Of course, some agreed and some disagreed. Those who disagreed don’t like to discuss or acknowledge the facts. No, they have to attack and make false accusations against those to whom they disagree with because they despise the ways of the Lord. As an example, one guy wrote about another woman and me: “They don’t get it. Never will. They are blind to facts. They feel cause they can, everyone can. The holier than thou arrogance here is ridiculous.” So we are arrogant because we speak the truth of God’s Word?

But then a woman named Deborah wrote the following and is worthy of a post of its own:

Yes, it is more difficult today to make ends meet. The Socialist Left made the cost of living so high so that mothers would need to leave the home to help provide a living. They indoctrinated the women in the 60s to beat their chest and declare they are equal to men and they began to refuse to keep a home, raise their children, cook, or do any other domestic skill.

They (and men) began to demand the best of everything, clothes, homes, every shiny bauble known to man. They stopped having children in lieu of fancy cars and boats. I was raised by my grandparents the OLD way. We didn’t even have running water in the house, no plumbing, drew water from a hand dug well, GREW OUR OWN MEAT AND VEGETABLES, canned everything to get us through the winter, SEWED OUR CLOTHES, and lived on very little.

WE WERE NEVER HUNGRY. We did not have candy, chips, colas, beer, nor any of the other luxuries of frozen foods, delivery of food, etc. We had NO CAR. We walked to town and carried the bags back. I was quite old when we got our first phone and TV. We plowed the fields with a horse and hand hoed the vegetables. We raised chickens, hogs, etc. for eggs and meat. Poppy hunted for game.

My grandparents were in their late 50s when they took on five grandkids under the age of seven. They didn’t have two nickles to rub together. But we survived and LOVED IT. I wouldn’t trade that life for all the shiny baubles in the world.

What I’m trying to say is that you can do without a lot of things you think you have to have. You can supplement your food with a garden and animals. If your wife doesn’t work, you don’t need two vehicles. Yes, it is more difficult today because the Left wants to destroy everything “family” and everything Christian.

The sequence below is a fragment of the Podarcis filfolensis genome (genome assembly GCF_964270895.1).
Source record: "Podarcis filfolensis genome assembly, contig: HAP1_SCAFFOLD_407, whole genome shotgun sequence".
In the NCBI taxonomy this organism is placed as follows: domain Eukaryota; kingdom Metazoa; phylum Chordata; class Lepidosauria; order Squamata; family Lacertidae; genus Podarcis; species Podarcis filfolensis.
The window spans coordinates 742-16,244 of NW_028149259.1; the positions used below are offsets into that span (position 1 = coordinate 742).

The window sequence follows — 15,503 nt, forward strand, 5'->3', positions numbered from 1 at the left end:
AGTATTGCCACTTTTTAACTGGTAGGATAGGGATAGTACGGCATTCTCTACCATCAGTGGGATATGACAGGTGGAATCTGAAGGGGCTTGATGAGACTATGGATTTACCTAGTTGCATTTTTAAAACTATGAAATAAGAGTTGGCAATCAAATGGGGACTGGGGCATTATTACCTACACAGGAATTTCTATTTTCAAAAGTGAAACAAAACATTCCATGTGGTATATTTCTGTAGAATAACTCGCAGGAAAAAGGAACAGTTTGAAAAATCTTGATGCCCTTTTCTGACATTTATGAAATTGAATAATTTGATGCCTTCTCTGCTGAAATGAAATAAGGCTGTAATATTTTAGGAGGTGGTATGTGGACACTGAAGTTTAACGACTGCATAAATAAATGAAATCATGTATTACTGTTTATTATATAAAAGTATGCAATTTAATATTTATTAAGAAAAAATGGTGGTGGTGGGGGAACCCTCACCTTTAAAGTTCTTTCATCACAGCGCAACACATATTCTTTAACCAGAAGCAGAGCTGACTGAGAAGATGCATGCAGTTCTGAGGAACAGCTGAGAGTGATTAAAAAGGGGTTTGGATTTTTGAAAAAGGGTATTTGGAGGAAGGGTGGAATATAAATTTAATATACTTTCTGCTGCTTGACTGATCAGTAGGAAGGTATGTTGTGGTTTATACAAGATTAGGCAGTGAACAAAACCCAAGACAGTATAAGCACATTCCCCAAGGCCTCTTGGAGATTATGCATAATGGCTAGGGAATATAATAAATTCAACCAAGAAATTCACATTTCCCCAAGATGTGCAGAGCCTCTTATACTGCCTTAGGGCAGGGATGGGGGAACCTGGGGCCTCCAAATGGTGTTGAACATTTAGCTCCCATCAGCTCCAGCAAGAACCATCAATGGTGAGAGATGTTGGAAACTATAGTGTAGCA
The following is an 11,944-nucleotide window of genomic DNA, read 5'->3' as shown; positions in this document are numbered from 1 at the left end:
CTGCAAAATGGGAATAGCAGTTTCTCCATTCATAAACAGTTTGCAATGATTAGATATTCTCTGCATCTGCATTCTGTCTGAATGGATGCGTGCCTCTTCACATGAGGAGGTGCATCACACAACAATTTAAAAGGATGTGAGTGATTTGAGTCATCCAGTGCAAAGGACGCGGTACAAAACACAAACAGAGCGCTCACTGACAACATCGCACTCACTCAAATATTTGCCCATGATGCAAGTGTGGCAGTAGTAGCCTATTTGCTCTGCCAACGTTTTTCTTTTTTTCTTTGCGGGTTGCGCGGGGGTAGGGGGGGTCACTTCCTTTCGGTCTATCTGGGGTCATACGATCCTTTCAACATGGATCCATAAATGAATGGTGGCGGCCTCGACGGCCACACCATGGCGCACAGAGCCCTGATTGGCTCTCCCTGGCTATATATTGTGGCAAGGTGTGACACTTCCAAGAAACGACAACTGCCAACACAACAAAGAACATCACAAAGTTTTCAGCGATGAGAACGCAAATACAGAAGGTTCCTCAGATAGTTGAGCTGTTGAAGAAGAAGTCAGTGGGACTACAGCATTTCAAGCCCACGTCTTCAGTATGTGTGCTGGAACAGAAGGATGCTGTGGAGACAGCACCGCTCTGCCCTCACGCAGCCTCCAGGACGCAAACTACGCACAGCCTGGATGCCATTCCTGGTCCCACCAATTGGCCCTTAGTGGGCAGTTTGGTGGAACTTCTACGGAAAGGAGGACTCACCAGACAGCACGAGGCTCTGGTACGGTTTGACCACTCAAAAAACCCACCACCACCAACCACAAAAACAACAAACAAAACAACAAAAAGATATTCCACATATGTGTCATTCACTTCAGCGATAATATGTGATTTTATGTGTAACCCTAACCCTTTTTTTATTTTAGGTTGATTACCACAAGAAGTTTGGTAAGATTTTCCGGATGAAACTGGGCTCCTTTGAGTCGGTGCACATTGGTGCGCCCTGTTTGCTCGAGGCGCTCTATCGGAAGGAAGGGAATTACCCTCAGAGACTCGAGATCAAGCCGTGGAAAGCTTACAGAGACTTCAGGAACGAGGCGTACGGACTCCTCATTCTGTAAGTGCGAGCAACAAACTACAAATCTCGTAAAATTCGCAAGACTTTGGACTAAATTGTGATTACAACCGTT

(Directed to men:) You need to get educated so that you don’t have to settle for minimum wage. There is a dire need for the “trades” in this country, such as welders, etc. Women need to get educated so that if something happens to their husband, they can make a living without depending on others for their needs. (I don’t agree with her on this one since getting an education today means accruing a large debt and putting off marriage and children, plus many husbands don’t want to give up their wives’ income when they marry. As believers, we don’t need to live in fear of the “What ifs…?” We need to obey what God has commanded and live in faith of the “But God…!”)

Everything in the right season. Courtship, marriage, THEN CHILDREN, and don’t forget education to support the family. Start your own business. Electrician, plumbers, or whatever you can do, do it and do it well. Minimum wage jobs were never intended to support a family. They were always intended for teenagers to start their work history and make money to support their young years and SUPPLEMENT their family. It was also a place for those who cannot rise higher in society, for whatever reason. My main point is that people don’t have to have the best of everything but you do have to get above minimum wage if you are to raise a family these days.